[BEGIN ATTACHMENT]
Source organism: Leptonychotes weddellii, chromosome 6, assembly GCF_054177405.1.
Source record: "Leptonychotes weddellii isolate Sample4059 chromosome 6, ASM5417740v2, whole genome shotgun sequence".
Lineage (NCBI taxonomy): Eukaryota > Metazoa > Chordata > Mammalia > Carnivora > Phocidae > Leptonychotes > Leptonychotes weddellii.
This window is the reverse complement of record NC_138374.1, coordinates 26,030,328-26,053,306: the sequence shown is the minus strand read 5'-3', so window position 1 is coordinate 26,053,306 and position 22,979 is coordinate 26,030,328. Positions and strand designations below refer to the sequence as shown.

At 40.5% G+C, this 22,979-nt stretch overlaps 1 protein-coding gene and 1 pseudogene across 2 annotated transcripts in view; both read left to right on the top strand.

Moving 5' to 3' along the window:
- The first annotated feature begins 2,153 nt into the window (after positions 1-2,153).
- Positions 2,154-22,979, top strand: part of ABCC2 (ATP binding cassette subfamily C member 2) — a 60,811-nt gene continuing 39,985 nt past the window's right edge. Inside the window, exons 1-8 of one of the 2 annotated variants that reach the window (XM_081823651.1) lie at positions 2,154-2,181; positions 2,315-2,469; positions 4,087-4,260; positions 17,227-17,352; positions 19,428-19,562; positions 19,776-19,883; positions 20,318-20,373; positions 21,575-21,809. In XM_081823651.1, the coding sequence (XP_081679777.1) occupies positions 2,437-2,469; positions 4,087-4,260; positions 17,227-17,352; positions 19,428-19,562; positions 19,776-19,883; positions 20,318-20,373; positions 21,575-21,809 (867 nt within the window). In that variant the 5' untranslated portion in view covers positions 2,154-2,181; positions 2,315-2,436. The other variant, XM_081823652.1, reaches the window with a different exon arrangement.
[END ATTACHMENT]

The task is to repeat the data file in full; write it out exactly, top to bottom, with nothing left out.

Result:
Source organism: Leptonychotes weddellii, chromosome 6, assembly GCF_054177405.1.
Source record: "Leptonychotes weddellii isolate Sample4059 chromosome 6, ASM5417740v2, whole genome shotgun sequence".
Lineage (NCBI taxonomy): Eukaryota > Metazoa > Chordata > Mammalia > Carnivora > Phocidae > Leptonychotes > Leptonychotes weddellii.
This window is the reverse complement of record NC_138374.1, coordinates 26,030,328-26,053,306: the sequence shown is the minus strand read 5'-3', so window position 1 is coordinate 26,053,306 and position 22,979 is coordinate 26,030,328. Positions and strand designations below refer to the sequence as shown.

At 40.5% G+C, this 22,979-nt stretch overlaps 1 protein-coding gene and 1 pseudogene across 2 annotated transcripts in view; both read left to right on the top strand.

Moving 5' to 3' along the window:
- The first annotated feature begins 2,153 nt into the window (after positions 1-2,153).
- Positions 2,154-22,979, top strand: part of ABCC2 (ATP binding cassette subfamily C member 2) — a 60,811-nt gene continuing 39,985 nt past the window's right edge. Inside the window, exons 1-8 of one of the 2 annotated variants that reach the window (XM_081823651.1) lie at positions 2,154-2,181; positions 2,315-2,469; positions 4,087-4,260; positions 17,227-17,352; positions 19,428-19,562; positions 19,776-19,883; positions 20,318-20,373; positions 21,575-21,809. In XM_081823651.1, the coding sequence (XP_081679777.1) occupies positions 2,437-2,469; positions 4,087-4,260; positions 17,227-17,352; positions 19,428-19,562; positions 19,776-19,883; positions 20,318-20,373; positions 21,575-21,809 (867 nt within the window). In that variant the 5' untranslated portion in view covers positions 2,154-2,181; positions 2,315-2,436. The other variant, XM_081823652.1, reaches the window with a different exon arrangement.